Seat belts reduce the risk of deadly liver damage in car crashes by more than 20%, study finds
- Seat-belt wearers are 21% less likely to have injuries; rises to 26% with airbags
- Liver is one of the most commonly injured organs during motor-vehicle crashes
- Severe liver damage kills around 15% of those affected after car collisions
- Researchers believe their findings reinforce the importance of seat belts
- Crashes cause around two million emergency-room visits a year in the US
Wearing a seat belt reduces people’s risk of life-threatening liver damage by more than 20 percent, new research suggests.
Among people involved in car crashes, seat-belt wearers are 21 percent less likely to suffer severe liver injuries, which rises to 26 percent when combined with an airbag, a study found.
The liver is one of the most commonly injured organs during motor-vehicle collisions, with severe damage killing around 15 percent of sufferers, the research adds.
Lead author Audrey Renson, from the NYU Langone Hospital-Brooklyn, said: ‘It has been known for some time that seat belt use is associated with lower mortality in a car crash.
‘Although some may consider this common sense, there is still some controversy lingering around seat belts possibly being harmful and that having an airbag means you don’t have to wear a seat belt.’
The researchers believe their findings reinforce the importance of seat belts.
Motor-vehicle crashes cause around two million emergency-room visits and tens of thousands of deaths every year in the US.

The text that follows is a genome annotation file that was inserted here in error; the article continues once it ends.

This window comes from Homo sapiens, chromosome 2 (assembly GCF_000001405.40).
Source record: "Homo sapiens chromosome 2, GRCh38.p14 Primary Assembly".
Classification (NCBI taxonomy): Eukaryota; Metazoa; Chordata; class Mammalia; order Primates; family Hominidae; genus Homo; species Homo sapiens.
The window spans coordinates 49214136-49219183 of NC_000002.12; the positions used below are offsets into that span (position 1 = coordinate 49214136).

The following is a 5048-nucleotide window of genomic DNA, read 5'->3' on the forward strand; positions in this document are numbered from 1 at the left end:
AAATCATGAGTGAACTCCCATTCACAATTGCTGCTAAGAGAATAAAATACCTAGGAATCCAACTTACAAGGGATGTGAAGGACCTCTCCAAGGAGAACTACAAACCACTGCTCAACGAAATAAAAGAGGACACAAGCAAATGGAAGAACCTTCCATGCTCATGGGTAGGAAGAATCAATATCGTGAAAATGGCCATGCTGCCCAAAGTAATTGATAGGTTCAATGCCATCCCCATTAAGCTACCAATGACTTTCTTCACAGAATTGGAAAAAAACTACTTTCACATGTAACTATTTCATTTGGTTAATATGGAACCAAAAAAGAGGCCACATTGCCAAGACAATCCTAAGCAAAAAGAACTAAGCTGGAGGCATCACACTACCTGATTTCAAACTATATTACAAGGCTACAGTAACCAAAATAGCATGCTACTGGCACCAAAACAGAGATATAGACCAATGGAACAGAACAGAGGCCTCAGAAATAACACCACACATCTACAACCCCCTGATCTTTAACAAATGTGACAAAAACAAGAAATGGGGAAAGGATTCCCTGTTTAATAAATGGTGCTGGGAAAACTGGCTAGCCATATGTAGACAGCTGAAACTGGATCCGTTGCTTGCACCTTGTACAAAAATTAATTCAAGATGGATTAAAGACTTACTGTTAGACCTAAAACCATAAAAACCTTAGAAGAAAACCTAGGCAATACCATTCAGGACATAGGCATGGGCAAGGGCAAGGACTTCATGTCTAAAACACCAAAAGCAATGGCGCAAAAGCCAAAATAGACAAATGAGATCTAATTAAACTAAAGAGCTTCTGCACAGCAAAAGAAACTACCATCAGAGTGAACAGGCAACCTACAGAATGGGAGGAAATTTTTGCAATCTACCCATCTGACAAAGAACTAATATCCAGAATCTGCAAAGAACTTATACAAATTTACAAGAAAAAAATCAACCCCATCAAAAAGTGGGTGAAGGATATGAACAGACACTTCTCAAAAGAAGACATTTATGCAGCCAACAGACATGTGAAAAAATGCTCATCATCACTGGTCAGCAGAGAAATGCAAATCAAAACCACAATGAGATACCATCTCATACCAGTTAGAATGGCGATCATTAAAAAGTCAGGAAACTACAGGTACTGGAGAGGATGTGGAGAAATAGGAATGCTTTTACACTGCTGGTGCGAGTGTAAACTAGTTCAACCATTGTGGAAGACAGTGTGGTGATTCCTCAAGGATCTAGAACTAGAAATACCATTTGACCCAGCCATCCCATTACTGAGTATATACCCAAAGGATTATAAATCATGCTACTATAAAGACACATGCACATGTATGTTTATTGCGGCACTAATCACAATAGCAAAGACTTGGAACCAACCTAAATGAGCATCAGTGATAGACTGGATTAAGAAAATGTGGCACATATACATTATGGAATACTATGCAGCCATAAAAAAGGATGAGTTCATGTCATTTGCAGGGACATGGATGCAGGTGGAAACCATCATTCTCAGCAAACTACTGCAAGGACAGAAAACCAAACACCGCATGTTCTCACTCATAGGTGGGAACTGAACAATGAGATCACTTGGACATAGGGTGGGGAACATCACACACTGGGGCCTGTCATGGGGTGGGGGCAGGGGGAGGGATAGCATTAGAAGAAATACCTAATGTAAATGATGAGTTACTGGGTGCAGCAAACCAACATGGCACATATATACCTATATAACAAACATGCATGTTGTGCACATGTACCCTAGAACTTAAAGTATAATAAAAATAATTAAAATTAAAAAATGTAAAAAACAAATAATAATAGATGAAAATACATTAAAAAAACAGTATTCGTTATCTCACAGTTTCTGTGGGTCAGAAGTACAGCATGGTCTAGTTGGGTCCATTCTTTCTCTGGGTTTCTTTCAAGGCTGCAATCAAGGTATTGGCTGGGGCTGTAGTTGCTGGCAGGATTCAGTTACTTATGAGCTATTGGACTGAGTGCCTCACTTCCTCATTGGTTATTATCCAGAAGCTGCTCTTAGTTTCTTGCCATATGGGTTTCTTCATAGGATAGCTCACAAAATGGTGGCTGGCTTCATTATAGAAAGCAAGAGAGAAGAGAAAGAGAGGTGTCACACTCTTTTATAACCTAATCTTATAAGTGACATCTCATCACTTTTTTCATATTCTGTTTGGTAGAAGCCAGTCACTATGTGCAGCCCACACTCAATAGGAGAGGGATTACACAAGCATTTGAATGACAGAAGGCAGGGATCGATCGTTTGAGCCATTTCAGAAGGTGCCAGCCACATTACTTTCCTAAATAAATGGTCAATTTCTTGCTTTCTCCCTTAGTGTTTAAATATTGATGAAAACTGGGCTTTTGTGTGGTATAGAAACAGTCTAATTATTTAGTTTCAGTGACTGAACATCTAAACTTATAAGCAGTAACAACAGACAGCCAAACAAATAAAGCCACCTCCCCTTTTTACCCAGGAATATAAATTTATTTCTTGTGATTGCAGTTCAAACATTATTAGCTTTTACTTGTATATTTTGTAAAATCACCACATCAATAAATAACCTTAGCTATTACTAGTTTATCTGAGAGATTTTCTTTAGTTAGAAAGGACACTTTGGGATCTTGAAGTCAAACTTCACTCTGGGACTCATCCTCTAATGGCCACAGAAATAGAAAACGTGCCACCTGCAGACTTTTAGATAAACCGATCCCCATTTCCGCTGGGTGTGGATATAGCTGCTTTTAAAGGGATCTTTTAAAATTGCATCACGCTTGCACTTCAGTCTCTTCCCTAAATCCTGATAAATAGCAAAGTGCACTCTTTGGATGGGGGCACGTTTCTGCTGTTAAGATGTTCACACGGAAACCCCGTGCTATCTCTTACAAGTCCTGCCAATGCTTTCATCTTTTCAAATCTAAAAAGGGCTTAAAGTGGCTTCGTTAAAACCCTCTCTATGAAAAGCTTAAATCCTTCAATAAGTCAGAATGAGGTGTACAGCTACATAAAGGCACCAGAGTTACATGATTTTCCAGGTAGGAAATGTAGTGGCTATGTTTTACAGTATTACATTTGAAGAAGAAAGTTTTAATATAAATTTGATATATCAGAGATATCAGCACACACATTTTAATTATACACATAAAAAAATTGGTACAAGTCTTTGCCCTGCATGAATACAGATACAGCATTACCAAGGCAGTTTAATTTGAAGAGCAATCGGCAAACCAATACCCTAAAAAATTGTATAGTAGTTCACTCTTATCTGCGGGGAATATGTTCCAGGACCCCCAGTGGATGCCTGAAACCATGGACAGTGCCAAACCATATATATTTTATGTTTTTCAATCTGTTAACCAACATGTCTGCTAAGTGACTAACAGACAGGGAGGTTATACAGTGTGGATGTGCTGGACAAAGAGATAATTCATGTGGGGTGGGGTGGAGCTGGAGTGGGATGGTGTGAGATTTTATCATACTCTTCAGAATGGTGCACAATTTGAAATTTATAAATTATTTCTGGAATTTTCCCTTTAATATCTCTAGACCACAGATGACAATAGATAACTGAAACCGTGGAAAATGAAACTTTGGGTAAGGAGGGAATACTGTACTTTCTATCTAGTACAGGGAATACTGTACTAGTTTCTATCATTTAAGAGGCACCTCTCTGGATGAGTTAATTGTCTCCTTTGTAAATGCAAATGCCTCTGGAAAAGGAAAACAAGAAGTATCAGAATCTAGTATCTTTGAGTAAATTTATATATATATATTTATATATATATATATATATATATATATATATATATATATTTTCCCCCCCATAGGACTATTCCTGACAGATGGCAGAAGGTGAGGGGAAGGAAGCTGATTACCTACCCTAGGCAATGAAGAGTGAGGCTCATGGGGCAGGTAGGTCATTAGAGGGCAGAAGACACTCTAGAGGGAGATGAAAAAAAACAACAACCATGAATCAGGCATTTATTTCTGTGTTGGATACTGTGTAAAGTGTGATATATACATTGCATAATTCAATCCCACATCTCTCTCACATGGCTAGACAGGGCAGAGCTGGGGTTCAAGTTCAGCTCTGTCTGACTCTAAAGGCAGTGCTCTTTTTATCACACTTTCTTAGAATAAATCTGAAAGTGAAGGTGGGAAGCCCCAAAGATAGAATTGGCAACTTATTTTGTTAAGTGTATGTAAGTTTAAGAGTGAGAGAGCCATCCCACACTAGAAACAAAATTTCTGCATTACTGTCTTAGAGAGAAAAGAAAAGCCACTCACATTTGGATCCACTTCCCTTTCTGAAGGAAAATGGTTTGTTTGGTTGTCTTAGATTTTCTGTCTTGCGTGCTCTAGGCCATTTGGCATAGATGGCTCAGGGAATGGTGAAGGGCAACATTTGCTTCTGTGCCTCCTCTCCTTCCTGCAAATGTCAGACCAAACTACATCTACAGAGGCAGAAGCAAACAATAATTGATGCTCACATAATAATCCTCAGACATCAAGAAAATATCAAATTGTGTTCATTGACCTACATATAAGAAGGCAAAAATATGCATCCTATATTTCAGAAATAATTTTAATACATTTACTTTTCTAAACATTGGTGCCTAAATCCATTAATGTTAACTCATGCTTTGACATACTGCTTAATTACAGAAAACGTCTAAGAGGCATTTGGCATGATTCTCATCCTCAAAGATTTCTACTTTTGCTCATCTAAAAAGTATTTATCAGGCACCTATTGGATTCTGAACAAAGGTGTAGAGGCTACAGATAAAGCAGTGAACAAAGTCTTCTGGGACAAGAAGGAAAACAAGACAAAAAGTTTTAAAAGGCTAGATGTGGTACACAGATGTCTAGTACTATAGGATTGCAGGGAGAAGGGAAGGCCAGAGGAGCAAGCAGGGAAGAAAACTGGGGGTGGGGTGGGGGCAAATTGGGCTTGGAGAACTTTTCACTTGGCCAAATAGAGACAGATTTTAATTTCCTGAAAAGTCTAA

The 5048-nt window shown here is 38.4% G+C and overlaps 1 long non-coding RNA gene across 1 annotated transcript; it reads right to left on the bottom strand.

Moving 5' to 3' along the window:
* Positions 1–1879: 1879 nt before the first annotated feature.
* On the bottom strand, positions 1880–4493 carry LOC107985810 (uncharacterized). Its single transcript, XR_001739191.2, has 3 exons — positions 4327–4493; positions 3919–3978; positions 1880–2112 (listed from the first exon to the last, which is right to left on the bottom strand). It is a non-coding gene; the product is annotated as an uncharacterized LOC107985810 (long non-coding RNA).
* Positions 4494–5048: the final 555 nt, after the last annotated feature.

Wearing a seat belt reduces people’s risk of life-threatening liver damage by over 20% (stock)
Airbags alone do not prevent liver damage
Dr Eileen Metzger Bulger, chair of the American College of Surgeons Committee on Trauma, who was not involved in the study, said the liver and spleen are the most commonly injured organs after motor-vehicle crashes.
She added: ‘Both can cause severe bleeding, but the spleen can be removed if needed during surgery, which controls the bleeding.
‘The liver (however) is critical for life and cannot be removed.’
Speaking of the impact of liver damage, study author Dr Marc Bjurlin, said: ‘Trauma can result in a number of serious complications during the period surrounding the trauma, including bile leakage or obstruction of bile flow, abscess formation, bleeding without the ability to appropriately clot blood and an inability to filter metabolites resulting in jaundice.’
Results further suggest airbags alone do not prevent liver injuries.
The liver is one of the most commonly injured organs in motor-vehicle collisions (stock)
How the research was carried out
The researchers analysed 55,543 people who were taken to hospital after motor-vehicle crashes in the US between 2010 and 2015.
The injuries were classified as low grade if they were made up of blood clots or shallow cuts.
Severe damage was defined as ruptured clots with uncontrolled bleeding and wounds requiring immediate treatment.
The findings were published in the Journal of Epidemiology and Community Health.
Sunflower and fish oils cause liver inflammation
Consuming sunflower and fish oils can cause liver inflammation that may lead to cancer, research suggested last January.
Scientists discovered having either of the two oils every day triggers damage to the organ and makes it susceptible to non-alcoholic steatohepatitis (NASH).
NASH, considered a silent killer and dubbed ‘human foie gras’, can lead to scarring of the liver, which in turn leads to cirrhosis. It can also result in cancer.
People often use sunflower oil while cooking, but fish oil is most often obtained through daily supplements, which make up a fifth of the £700-million market.
The oils and omega-3, which have previously been shown to be beneficial for health, can also be obtained through eating trout, salmon, sardines, herring and mackerel.
Yet olive oil, which has repeatedly been shown to be good for health, causes no such damage, the University of Granada researchers concluded from experiments on mice.
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